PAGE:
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Darbay History, Family Crest & Coats of Arms



Darbay is a name of ancient Anglo-Saxon origin and comes from the family once having lived in the county of Derbyshire. The place-name was originally derived from the Old English word Doer-by or Derby which was listed in the Domesday Book and literally meant a "farmstead or village where deer are kept." [1]CITATION[CLOSE]
Mills, A.D., Dictionary of English Place-Names. Oxford: Oxford University Press, 1991. Print. (ISBN 0-19-869156-4)


Early Origins of the Darbay family


The surname Darbay was first found in Derbyshire where the "surname is derived from a geographical locality. 'of Derby,' the capital of the county of that name." [2]CITATION[CLOSE]
Bardsley, C.W, A Dictionary of English and Welsh Surnames: With Special American Instances. Wiltshire: Heraldry Today, 1901. Print. (ISBN 0-900455-44-6)
Thus the name originated in the county of Derbyshire (pronounced Dar-bi-sher), and indicated a person who came from Derby (pronounced Darby.)

The first recorded instance of a Darby was Roger de Derby who held estates in the year 1160. The Hundredorum Rolls of 1278 list Edelota Darby in Oxfordshire and later the Assize Rolls of Essex listed Simon Derby in 1377. [3]CITATION[CLOSE]
Reaney, P.H and R.M. Wilson, A Dictionary of English Surnames. London: Routledge, 1991. Print. (ISBN 0-415-05737-X)

As far as the Derbyshire variant, Geoffrey de Derbesire was the first record found in the Assize Rolls of Staffordshire in 1203. Later, in 1307, the Assize Rolls listed Henry and Richard de Derbyshire as holding lands there at that time. [3]CITATION[CLOSE]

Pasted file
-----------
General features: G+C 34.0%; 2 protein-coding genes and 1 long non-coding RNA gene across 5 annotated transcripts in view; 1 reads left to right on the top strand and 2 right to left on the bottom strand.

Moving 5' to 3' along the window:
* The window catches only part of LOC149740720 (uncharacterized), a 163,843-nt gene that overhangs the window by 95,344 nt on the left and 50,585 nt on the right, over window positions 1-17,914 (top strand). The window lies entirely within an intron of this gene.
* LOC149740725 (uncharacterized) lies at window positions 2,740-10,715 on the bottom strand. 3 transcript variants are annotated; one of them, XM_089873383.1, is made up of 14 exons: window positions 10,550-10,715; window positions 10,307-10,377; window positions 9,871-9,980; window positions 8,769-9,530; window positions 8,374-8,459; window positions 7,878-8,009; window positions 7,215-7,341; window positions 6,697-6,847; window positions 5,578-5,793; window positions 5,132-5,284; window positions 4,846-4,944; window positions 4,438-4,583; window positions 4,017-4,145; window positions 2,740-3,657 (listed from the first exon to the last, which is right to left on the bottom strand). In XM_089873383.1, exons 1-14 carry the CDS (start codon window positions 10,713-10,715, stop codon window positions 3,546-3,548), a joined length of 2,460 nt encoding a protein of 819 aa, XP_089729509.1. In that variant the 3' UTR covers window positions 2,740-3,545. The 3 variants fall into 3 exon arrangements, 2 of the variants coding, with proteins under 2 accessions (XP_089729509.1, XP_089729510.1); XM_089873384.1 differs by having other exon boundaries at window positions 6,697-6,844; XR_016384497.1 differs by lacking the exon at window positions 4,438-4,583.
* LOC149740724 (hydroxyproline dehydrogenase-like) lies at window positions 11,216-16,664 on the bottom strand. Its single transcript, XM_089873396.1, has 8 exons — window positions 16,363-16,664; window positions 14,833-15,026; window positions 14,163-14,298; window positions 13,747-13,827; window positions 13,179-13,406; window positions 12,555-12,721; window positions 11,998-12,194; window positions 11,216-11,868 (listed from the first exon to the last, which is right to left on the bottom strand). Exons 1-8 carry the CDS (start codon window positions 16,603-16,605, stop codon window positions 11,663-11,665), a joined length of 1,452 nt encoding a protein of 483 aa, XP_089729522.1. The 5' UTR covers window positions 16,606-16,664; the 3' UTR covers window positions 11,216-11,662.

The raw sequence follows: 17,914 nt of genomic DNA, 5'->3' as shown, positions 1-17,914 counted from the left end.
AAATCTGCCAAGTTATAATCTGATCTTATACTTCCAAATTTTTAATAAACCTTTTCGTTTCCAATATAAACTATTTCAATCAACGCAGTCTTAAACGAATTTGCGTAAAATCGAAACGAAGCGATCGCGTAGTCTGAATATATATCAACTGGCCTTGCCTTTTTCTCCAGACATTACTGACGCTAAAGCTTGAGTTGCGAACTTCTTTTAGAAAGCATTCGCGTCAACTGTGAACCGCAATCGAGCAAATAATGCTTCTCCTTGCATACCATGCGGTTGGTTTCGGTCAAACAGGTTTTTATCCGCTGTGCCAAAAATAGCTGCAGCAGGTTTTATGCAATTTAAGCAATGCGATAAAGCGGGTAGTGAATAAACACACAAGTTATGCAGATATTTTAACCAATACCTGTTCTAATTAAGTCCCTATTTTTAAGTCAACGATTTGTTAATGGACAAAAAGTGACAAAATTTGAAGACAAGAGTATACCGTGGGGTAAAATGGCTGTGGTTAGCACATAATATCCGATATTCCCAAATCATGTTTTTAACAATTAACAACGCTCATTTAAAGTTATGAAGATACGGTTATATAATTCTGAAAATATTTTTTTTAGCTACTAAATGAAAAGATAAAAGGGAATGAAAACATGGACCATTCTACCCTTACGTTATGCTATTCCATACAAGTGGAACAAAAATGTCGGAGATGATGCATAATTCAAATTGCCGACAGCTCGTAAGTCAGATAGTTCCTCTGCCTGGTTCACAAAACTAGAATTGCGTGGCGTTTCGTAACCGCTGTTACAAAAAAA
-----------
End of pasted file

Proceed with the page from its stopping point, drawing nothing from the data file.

Reaney, P.H and R.M. Wilson, A Dictionary of English Surnames. London: Routledge, 1991. Print. (ISBN 0-415-05737-X)

Over in Lancashire, the Lay Subsidy Rolls of 1332 listed Robert de Derby as living there and later the Yorkshire Poll Tax Rolls of 1379 listed: Robertas de Derby; Johannes Derby; and Nicholaos de Derby. [2]CITATION[CLOSE]
Bardsley, C.W, A Dictionary of English and Welsh Surnames: With Special American Instances. Wiltshire: Heraldry Today, 1901. Print. (ISBN 0-900455-44-6)

"Darby and Joan" is a proverbial phrase for a loving married couple in England that was inspired by John Darby (died 1730) and his wife Joan. They were first mentioned in a poem published in The Gentleman's Magazine by Henry Woodfall in 1735. Woodfall was in fact, an apprentice to John Darby, a printer in Bartholomew Close, London. This first poem inspired others by St. John Honeywood and Frederic Edward Weatherly and the characters are referenced in works by Robert Louis Stevenson and Lord Byron.


Early History of the Darbay family


This web page shows only a small excerpt of our Darbay research.
Another 386 words (28 lines of text) covering the years 1203, 1307, 1300, 1278, 1678, 1717, 1720, 1790, 1796, 1871, 1789 and are included under the topic Early Darbay History in all our PDF Extended History products and printed products wherever possible.

Darbay Spelling Variations